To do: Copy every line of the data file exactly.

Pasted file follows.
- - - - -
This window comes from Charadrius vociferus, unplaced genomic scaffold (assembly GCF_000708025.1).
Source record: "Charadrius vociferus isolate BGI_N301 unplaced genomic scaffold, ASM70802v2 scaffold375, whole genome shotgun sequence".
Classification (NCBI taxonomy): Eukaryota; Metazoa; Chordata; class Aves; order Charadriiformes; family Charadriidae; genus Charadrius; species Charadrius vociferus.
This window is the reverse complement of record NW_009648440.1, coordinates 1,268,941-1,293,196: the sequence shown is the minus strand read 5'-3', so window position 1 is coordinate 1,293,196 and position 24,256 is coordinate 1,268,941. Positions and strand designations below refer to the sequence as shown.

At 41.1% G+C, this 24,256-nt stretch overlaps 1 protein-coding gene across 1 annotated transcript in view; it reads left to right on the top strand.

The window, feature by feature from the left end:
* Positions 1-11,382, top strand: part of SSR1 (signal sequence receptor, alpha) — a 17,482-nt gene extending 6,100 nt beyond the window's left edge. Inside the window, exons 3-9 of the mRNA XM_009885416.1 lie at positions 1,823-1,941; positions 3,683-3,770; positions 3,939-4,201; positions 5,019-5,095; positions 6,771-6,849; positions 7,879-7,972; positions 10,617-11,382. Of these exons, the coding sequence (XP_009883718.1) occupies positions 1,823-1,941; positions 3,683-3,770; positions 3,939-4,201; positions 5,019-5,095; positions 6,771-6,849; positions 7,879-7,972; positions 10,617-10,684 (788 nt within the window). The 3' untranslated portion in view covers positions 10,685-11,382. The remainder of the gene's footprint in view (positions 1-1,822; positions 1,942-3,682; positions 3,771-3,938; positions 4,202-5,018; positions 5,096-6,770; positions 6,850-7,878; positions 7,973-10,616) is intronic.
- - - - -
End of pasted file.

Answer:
This window comes from Charadrius vociferus, unplaced genomic scaffold (assembly GCF_000708025.1).
Source record: "Charadrius vociferus isolate BGI_N301 unplaced genomic scaffold, ASM70802v2 scaffold375, whole genome shotgun sequence".
Classification (NCBI taxonomy): Eukaryota; Metazoa; Chordata; class Aves; order Charadriiformes; family Charadriidae; genus Charadrius; species Charadrius vociferus.
This window is the reverse complement of record NW_009648440.1, coordinates 1,268,941-1,293,196: the sequence shown is the minus strand read 5'-3', so window position 1 is coordinate 1,293,196 and position 24,256 is coordinate 1,268,941. Positions and strand designations below refer to the sequence as shown.

At 41.1% G+C, this 24,256-nt stretch overlaps 1 protein-coding gene across 1 annotated transcript in view; it reads left to right on the top strand.

The window, feature by feature from the left end:
* Positions 1-11,382, top strand: part of SSR1 (signal sequence receptor, alpha) — a 17,482-nt gene extending 6,100 nt beyond the window's left edge. Inside the window, exons 3-9 of the mRNA XM_009885416.1 lie at positions 1,823-1,941; positions 3,683-3,770; positions 3,939-4,201; positions 5,019-5,095; positions 6,771-6,849; positions 7,879-7,972; positions 10,617-11,382. Of these exons, the coding sequence (XP_009883718.1) occupies positions 1,823-1,941; positions 3,683-3,770; positions 3,939-4,201; positions 5,019-5,095; positions 6,771-6,849; positions 7,879-7,972; positions 10,617-10,684 (788 nt within the window). The 3' untranslated portion in view covers positions 10,685-11,382. The remainder of the gene's footprint in view (positions 1-1,822; positions 1,942-3,682; positions 3,771-3,938; positions 4,202-5,018; positions 5,096-6,770; positions 6,850-7,878; positions 7,973-10,616) is intronic.